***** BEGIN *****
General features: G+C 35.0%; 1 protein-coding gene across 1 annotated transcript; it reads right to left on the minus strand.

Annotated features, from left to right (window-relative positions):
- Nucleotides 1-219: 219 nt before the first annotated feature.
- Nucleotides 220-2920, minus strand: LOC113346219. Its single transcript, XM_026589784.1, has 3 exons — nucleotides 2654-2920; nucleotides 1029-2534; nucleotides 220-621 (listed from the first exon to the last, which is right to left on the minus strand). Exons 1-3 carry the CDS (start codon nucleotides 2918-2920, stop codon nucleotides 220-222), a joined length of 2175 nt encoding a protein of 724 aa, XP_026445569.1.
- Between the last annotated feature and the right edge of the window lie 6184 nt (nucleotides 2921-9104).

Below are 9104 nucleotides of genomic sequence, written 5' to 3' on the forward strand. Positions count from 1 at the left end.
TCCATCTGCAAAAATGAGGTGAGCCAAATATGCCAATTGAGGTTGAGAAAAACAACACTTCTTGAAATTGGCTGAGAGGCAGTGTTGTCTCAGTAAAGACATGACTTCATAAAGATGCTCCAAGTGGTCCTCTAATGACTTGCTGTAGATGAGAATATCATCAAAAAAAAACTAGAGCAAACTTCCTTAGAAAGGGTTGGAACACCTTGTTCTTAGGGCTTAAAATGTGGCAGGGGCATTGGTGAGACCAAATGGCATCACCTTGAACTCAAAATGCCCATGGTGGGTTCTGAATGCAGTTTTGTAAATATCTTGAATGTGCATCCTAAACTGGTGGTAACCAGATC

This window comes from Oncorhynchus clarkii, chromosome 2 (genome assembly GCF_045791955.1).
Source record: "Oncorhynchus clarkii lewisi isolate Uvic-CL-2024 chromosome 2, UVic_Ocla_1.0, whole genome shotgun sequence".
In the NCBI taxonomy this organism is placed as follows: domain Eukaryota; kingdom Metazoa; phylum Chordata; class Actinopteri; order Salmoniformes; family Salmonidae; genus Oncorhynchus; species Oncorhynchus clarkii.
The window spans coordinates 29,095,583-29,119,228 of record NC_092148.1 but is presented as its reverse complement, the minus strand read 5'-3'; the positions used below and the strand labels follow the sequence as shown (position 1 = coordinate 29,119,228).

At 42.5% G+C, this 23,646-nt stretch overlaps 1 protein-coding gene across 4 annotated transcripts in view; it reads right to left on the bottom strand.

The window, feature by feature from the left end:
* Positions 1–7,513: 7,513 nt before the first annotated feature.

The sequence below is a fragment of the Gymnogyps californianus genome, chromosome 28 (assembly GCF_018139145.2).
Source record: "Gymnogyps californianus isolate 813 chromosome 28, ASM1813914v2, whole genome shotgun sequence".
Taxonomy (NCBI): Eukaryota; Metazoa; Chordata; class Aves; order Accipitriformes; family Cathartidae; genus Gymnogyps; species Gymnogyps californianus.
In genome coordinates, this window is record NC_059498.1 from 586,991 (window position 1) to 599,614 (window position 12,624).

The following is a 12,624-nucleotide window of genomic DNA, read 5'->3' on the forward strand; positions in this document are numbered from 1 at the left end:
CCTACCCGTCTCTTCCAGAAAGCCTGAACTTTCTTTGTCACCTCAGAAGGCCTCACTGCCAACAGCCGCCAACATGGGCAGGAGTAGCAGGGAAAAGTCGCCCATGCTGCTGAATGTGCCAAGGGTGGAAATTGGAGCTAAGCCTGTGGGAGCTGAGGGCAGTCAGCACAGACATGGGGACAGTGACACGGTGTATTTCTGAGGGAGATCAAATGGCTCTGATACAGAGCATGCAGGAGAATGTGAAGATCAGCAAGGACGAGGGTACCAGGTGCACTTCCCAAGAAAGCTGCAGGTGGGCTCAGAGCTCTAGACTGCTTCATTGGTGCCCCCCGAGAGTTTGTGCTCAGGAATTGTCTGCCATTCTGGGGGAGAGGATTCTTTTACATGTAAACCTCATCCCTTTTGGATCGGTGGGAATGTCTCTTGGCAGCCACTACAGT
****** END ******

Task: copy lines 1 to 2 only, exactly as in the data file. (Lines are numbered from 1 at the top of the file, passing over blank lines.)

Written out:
General features: G+C 35.0%; 1 protein-coding gene across 1 annotated transcript; it reads right to left on the minus strand.

Annotated features, from left to right (window-relative positions):